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Jiak Song
Photograph: Jiak Song

Hawker spotlight: Masterchef Singapore contestant opens a stall selling handmade noodles

Aaron Wong hopes to pave the way for a new generation of hawkers, and show that the trade is, quite literally, cooler than it seems

By Fabian Loo
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Despite working in a hawker centre, with muggy conditions and relentless humidity, Aaron Wong hardly breaks a sweat.

There aren't any roaring, open flames inside his stall at Telok Blangah Crescent. Instead, everything is cooked over an induction stove – a deliberate decision on Aaron’s part to keep his work station comfortable. “There are fans to cool me down,” he says. “So I barely even perspire.”

The interior of Jiak Song, which specialises in mee hoon kueh, or handmade noodles, is scrupulously tidy: ingredients are store in cleared boxes, labelled, and stacked neatly on metal shelves. It’s a set-up similar to professional kitchens found in restaurants.

These are just some small adjustments Aaron – a contestant on the inaugural season of Masterchef Singapore – makes to reinvent the way this age-old trade is done. He approaches the vocation with a modern lens, incorporating new equipment and industry best practices into a job that's constantly labelled as unviable and messy.

“The problem we are facing now is that more people are leaving the trade than joining it,” Aaron says. “Because a lot of people, especially the younger generation, have this misconception that being a hawker means having to work in an oily, dirty, wet environment.”

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Jiak Song
Jiak Song
Photograph: Jiak Song

“But it doesn’t need to be this way,” he adds. Aaron hopes to use Jiak Song as an example – “a portfolio” – to highlight what a new generation hawker stall can be. It doesn’t require a fancy menu or investing in futuristic machines – just some modern sensibility. “A boiler or an induction cooker are not new tools. But a lot of the old-school hawkers don’t use them,” notes Aaron. “These are the things that have not found their way into a hawker centre.”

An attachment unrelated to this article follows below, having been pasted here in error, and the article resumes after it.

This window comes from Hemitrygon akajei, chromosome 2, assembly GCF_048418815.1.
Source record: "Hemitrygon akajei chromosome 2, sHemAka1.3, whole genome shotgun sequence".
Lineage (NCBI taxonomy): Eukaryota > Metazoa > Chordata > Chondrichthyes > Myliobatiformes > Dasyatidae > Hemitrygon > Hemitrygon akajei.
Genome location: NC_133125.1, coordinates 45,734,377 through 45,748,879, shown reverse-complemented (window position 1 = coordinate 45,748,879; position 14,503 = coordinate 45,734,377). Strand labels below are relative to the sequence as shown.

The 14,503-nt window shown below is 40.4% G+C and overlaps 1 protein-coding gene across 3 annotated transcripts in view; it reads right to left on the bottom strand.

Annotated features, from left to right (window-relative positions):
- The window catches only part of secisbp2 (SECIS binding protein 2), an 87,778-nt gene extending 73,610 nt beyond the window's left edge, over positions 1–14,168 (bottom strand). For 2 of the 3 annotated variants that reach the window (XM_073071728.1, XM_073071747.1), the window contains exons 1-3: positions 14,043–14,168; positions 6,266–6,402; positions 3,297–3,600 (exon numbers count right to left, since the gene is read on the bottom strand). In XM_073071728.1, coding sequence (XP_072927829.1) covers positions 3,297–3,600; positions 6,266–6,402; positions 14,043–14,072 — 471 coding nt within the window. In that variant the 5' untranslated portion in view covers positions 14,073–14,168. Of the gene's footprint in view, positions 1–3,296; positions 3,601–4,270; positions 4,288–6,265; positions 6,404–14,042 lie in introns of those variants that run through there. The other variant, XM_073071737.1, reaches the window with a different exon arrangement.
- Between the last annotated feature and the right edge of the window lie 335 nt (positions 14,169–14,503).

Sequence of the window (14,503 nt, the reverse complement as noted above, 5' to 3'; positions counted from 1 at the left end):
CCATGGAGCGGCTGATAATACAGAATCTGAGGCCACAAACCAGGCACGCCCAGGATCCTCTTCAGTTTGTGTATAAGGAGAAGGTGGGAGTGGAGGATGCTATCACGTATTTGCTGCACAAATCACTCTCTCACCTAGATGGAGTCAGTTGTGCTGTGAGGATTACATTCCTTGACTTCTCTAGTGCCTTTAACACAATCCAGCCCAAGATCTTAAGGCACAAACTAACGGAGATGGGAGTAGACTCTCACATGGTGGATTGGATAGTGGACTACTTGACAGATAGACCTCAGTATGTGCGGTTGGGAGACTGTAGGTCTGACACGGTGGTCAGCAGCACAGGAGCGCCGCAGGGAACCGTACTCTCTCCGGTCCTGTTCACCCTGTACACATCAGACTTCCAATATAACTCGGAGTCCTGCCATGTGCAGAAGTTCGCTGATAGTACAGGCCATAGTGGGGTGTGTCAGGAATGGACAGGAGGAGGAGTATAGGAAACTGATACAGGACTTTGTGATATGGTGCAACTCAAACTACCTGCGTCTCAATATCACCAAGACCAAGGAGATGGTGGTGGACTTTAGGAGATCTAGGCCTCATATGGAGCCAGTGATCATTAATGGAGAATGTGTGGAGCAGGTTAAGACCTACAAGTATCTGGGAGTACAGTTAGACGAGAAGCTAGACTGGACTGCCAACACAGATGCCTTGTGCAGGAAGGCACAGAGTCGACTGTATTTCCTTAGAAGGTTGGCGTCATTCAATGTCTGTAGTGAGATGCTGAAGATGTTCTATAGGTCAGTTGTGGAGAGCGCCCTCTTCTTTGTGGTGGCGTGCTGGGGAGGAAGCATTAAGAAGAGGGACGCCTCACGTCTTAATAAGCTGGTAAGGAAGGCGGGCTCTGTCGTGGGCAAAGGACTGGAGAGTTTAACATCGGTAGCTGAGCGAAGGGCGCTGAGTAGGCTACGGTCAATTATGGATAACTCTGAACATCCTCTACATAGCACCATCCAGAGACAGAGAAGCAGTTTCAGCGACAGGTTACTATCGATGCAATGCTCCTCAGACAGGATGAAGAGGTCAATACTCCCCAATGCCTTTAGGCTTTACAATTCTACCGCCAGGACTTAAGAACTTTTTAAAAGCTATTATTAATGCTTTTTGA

While the space gets a makeover, the food at Jiak Song remains firmly rooted in tradition. The stall’s focus on mee hoon kueh, made entirely scratch, is one which Aaron hopes to capture “a very old-school taste”. Everything in the bowl is made in-house – from the dough to the accompaniments of shrimp ball and pork ball. He shares: “This is, to me, a textbook example of comfort food.”

“Because a lot of people, especially the younger generation, have this misconception that being a hawker means having to work in an oily, dirty, wet environment.”

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Jiak Song
Jiak Song
Photograph: Jiak Song

Notably, the ingredients used in every bowl are also sourced from the nearby wet market. “I started to get into the whole hawker culture – the feeling of a community,” he says, adding that Jiak Song has since stopped getting its supplies from wholesalers. Instead, he sources some 200 eggs, 4kg of vegetables, and other products from neighbouring stall owners.

With each order, a ball of dough is pressed and flattened, then hand-torn by Aaron and boiled in a delicate broth flavoured with soybeans, ikan bilis, and "a touch of smoke" – Aaron's secret ingredient. The cooking process is laborious – a reason why the wait for a bowl can be up to an hour, and why the stall only prepares 200 bowls every day. Prep work begins at 6am, before closing when the stall sells out, typically around 1pm. The remaining hours are used to prepare for the next day, and to afford Aaron time to juggle between his other job as a photographer.

He might be clocking crazy hours, shuffling between shooting and cooking, but it’s the hunger to protect our local hawker culture that keeps Aaron going. He hopes Jiak Song can offer a new model for people to look at the traditional trade, one that will hopefully inspire a steady stream of young blood to join the industry. In fact, the enterprising hawker is currently on the lookout for interested parties – anyone with a passion for cooking – to join his venture by dropping him a message. Aaron adds: “We make mistakes now so that people who want to join the trade won’t have to.”

Fancy a bowl?

Jiak Song
Photograph: Jiak Song

Jiak Song

Restaurants Hawker Bukit Merah

Jiak Song is located at #01-108 Telok Blangah Crescent Food Centre, and opens from Tuesdays to Sundays. Queues are said to form as soon as the stall opens, so it's best to head down early to avoid disappointment.

A new generation of hawkers

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